Whenever I attend any screening, I usually have a slight inkling of what movie I’m going to be checking out, whether it’s the base genre, an actor or actress involved or some piece of the storyline. Heading into Dark Horse, I thought I was seeing a New Zealand made film about a troubled chess player who takes on the responsibility of teaching underprivileged youth how to play the game. As the beginning studio tags started, I noticed a British Film Institute tag, then a Film Four, then a Wales production logo, I started to wonder why all of these companies had a hand in this movie. Turns out it was a different Dark Horse altogether and I felt a little bit dumb.
So, instead of a redemption drama from the Kiwis, I was treated to an inspirational documentary about a group of individuals going far outside their knowledge base to create something that would change all of their lives and bring them even closer together. The only thing holding me back from being immediately engaged with the film was my disinterest in the subject matter at hand but, given the documentary genre’s wide reach; I was willing to give this Dark Horse more than a fair shot. Sometimes a sleeper can really knock you through a loop and, after my gaff, I was looking for some redemption of my own.
Dark Horse takes place in a small, pretty tight-knit valley village in South Wales. The local working men’s club, also known as a bar, decide to do something outlandish as a group when Jan Vokes and her husband, a jolly and mostly toothless gentleman nicknamed “Daisy”, give any interesting proposition. They want to breed a horse to run in competitions. A lofty goal that gives some of the club members a little trepidation, the entire group eventually agrees and they start to formulate a plan of action and it was a pretty sound one at that.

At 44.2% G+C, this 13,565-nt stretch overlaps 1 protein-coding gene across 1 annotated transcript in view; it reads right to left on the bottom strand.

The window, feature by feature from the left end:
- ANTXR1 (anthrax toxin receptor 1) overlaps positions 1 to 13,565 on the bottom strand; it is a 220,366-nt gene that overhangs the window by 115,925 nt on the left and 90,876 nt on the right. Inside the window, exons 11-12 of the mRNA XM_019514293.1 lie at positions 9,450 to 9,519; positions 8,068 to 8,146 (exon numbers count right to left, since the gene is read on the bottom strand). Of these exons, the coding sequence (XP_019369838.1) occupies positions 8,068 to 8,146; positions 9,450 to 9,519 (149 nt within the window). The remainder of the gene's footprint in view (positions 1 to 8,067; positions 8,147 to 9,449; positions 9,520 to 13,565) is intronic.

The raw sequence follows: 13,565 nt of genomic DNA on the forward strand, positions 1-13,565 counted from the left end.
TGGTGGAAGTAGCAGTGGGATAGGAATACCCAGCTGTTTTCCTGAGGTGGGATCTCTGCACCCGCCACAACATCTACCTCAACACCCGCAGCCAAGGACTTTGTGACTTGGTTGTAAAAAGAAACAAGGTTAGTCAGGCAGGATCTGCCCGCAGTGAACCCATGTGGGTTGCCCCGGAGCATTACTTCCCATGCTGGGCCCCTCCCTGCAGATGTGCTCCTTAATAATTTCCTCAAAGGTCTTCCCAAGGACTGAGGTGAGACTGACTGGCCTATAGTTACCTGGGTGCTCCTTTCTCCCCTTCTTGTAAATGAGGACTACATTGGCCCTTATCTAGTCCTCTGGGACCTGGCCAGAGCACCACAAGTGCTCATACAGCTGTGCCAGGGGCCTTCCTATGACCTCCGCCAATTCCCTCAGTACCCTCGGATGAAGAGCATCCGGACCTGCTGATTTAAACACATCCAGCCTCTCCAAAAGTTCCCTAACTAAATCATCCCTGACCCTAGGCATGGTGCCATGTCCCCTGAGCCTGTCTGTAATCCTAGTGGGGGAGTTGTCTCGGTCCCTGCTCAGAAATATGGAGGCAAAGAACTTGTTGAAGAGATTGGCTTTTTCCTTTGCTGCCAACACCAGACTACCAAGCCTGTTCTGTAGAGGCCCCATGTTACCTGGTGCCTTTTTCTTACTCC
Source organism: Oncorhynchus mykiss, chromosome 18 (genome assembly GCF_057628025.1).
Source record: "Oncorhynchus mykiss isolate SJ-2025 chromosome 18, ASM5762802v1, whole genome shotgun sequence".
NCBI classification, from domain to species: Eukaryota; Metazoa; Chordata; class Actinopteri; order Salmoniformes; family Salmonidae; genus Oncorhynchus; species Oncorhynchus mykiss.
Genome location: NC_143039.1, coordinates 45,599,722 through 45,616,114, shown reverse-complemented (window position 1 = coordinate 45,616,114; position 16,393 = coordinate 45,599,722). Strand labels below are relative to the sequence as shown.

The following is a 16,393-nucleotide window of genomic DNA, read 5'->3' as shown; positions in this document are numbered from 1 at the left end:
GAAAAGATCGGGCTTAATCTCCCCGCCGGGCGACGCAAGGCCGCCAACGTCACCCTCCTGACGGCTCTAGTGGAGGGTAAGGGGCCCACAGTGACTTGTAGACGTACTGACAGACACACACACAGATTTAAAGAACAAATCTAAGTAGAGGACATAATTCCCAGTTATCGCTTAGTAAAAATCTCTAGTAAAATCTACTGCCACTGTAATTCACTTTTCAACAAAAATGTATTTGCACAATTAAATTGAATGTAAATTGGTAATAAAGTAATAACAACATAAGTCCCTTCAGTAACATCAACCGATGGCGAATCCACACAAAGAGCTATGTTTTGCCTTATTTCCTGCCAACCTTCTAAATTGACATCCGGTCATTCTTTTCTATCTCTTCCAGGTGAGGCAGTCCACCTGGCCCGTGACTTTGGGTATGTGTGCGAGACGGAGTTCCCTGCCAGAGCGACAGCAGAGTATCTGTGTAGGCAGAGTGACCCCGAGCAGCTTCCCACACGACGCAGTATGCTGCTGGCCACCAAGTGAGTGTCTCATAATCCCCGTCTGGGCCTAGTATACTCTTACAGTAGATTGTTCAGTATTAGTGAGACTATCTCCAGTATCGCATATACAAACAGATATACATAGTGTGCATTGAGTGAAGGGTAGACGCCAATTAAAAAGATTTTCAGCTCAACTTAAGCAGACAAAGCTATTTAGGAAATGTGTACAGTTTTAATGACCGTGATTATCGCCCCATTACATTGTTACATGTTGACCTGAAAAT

Another of the locals, Howard Davies, used to be employed as a tax advisor and sets up each member of the club as an equal shareholder in the horse with a payment of ten pounds a week. With the costs of the necessary mare, the stallion’s sperm and the care and training of the eventual offspring being very high and the probability that the investment will bear fruit being low, it’s easy to say that the “syndicate” is sweating a bit over the results. When the foal is born, Jan gives it the name Dream Alliance, a fitting name for exactly what this champion hopeful is to this small village and the results that this horse brings them is pretty astounding.
Dark Horse is very much an underdog story and a pretty inspirational one at that. Here’s a group of people way out of their element, committing to raising a championship worthy race horse, coming together with whatever they have to make it so. Each interview with the members of Dream Alliance’s owners comes across as endearing, delivering that truly basic human story that we love to see in documentaries. It’s also interesting to see that it’s not just Dream Alliance himself being looked down upon by the other established members of the horse race community, but the actual alliance itself being scrutinized in the unfortunate snobbery of the competition.
As a visual narrative, Dark Horse is hampered by some directorial choices that bring the film to its knees. The use of real footage is something that could have worked in the documentary’s favor but the quality of the picture is so low that it looks like a grainy alien abduction video or a potato version of a leaked trailer from comic con. It’s completely unappealing to the eyes. There are also re-enactments of some moments in the bar with our interview subjects reliving their post-race celebrations that come off really strange, awkward and even laughable sometimes. This takes a lot of the wind out of the sails of this documentary, a kind of beginner’s mistake.
For having zero interest in the subject matter, I was surprised to my level of engagement in Dark Horse, the human element of the film really hitting home with me. Had the movie been approached by someone with a more encompassing documentary eye, this film could have excelled more than it did, but the amateurish look and the very flat and almost downer ending to the film really make it something I couldn’t rightfully recommend and feel good about it. Inspiring but painted into a corner, Dark Horse only gets a two and a half out of five from me.